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Induction of neutrophil extracellular traps by Campylobacter jejuni.
Callahan S, Doster RS, Jackson JW, Kelley BR, Gaddy JA, Johnson JG
Submitted Externally on 5/28/2020
Cellular microbiology, REFERENCES
Volume : Pages
Campylobacter jejuni is the leading cause of bacterial-derived gastroenteritis
worldwide and can lead to several post-infectious inflammatory disorders.
Despite the prevalence and health impacts of the bacterium, interactions between
the host innate immune system and C. jejuni remain poorly understood. To expand
on earlier work demonstrating that neutrophils traffic to the site of infection
in an animal model of campylobacteriosis, we identified significant increases in
several predominantly neutrophil-derived proteins in the faeces of C.
jejuni-infected patients, including lipocalin-2, myeloperoxidase and neutrophil
elastase. In addition to demonstrating that these proteins significantly
inhibited C. jejuni growth, we determined they are released during formation of
C. jejuni-induced neutrophil extracellular traps (NETs). Using quantitative and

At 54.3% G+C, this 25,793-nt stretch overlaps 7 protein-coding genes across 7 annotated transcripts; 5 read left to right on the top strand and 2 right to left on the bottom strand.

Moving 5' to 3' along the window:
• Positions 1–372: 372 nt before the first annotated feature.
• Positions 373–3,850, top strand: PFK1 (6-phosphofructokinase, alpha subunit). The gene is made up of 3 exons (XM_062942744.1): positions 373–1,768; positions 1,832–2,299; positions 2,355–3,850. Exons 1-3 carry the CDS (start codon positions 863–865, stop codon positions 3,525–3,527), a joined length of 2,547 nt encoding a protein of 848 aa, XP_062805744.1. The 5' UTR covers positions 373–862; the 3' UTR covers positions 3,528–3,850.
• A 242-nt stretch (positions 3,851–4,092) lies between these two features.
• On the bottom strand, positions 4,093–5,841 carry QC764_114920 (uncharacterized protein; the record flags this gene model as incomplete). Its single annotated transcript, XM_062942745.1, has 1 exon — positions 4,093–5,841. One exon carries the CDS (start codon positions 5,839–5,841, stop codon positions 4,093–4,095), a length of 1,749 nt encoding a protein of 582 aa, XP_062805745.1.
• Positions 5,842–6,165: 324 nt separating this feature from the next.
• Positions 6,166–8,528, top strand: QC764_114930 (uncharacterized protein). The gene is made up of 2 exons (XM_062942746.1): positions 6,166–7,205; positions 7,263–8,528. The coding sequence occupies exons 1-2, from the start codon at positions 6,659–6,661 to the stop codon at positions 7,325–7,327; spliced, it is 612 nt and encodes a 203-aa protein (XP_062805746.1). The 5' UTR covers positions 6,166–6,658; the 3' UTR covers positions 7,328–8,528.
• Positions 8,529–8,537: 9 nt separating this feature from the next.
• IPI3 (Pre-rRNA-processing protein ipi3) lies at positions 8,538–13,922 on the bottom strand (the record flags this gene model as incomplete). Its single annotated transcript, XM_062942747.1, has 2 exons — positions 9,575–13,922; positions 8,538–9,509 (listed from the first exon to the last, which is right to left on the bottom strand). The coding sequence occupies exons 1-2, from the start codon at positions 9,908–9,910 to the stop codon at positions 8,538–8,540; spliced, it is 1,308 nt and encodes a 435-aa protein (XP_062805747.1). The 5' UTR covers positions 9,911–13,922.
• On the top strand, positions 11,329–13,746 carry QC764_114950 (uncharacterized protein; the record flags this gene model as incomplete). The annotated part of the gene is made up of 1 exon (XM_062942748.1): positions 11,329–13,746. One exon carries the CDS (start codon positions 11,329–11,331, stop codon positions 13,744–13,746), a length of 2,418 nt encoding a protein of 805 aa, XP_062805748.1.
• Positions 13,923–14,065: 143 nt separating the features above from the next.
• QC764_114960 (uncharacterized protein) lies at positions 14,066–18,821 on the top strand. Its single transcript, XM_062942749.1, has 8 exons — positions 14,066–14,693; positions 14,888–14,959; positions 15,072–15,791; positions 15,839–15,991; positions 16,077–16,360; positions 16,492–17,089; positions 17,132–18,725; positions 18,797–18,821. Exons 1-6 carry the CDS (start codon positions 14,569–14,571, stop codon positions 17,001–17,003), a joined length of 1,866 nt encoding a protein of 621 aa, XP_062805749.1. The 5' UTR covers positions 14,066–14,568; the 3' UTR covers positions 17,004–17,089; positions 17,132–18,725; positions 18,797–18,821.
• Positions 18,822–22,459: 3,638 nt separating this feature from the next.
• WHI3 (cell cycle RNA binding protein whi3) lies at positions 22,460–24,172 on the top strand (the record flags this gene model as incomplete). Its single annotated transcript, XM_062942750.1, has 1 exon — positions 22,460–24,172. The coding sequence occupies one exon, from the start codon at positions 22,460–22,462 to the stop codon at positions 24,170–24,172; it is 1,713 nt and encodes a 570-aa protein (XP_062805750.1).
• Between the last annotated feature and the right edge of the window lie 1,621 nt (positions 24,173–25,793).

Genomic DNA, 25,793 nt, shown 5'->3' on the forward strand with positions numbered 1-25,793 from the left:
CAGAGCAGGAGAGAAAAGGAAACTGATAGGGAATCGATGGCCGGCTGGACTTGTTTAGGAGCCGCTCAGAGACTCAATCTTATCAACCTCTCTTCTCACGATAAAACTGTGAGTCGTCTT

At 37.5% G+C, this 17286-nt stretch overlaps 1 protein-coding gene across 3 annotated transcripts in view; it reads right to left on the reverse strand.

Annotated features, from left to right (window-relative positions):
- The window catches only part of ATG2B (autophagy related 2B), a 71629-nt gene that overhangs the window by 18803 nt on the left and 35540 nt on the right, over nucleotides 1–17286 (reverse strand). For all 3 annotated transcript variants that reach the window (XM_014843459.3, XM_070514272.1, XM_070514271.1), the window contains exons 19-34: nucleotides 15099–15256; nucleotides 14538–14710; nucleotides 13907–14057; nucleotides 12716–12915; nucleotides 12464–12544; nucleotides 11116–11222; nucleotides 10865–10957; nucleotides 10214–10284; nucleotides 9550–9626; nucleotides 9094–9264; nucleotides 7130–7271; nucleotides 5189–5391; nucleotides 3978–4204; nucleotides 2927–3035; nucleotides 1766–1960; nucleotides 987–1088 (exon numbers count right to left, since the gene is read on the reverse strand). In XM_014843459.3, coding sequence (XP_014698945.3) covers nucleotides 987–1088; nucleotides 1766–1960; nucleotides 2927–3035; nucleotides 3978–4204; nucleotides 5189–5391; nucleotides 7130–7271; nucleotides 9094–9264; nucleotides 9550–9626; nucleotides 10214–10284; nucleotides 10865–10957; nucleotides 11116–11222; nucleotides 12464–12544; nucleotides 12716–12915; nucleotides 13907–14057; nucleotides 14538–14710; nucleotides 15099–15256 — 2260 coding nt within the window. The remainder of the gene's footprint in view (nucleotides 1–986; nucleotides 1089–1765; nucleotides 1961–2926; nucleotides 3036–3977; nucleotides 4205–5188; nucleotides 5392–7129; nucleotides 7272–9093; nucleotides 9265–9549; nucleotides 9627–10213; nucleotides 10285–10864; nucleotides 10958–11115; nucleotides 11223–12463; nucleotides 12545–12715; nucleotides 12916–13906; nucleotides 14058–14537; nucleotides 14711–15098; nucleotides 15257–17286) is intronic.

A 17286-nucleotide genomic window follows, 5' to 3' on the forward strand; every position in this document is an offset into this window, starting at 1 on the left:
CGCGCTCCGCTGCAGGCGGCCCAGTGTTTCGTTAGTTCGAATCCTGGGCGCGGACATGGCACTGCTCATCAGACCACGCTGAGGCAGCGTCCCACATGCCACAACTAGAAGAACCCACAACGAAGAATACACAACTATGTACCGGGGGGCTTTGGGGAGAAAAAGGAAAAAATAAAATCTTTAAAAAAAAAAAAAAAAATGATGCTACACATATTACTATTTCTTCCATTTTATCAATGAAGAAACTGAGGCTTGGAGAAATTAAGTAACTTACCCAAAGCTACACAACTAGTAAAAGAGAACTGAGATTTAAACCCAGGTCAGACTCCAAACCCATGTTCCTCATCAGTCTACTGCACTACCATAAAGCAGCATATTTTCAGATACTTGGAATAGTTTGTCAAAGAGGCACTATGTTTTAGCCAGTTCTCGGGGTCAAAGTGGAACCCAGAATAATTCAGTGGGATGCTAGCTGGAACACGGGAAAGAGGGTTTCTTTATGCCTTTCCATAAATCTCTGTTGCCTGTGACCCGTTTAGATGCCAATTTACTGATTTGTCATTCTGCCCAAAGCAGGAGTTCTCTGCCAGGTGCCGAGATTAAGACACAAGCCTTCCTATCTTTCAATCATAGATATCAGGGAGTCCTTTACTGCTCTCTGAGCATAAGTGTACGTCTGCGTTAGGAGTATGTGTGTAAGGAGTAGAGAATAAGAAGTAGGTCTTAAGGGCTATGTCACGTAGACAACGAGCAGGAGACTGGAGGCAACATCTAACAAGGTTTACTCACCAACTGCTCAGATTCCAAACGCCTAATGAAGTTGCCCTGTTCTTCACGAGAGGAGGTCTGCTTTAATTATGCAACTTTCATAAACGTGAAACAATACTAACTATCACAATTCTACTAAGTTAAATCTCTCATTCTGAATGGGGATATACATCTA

qualitative methods, we found that purified human neutrophils are activated by
C. jejuni and exhibit signatures of NET generation, including presence of
protein arginine deiminase-4, histone citrullination, myeloperoxidase,
neutrophil elastase release and DNA extrusion. Production of NETs correlated
with C. jejuni phagocytosis/endocytosis and invasion of neutrophils suggesting
that host- and bacterial-mediated activities are responsible for NET induction.
Further, NET-like structures were observed within intestinal tissue of C.
jejuni-infected ferrets. Finally, induction of NETs significantly increased
human colonocyte cytotoxicity, indicating that NET formation during C. jejuni
infection may contribute to observed tissue pathology. These findings provide
further understanding of C. jejuni-neutrophil interactions and inflammatory
responses during campylobacteriosis.
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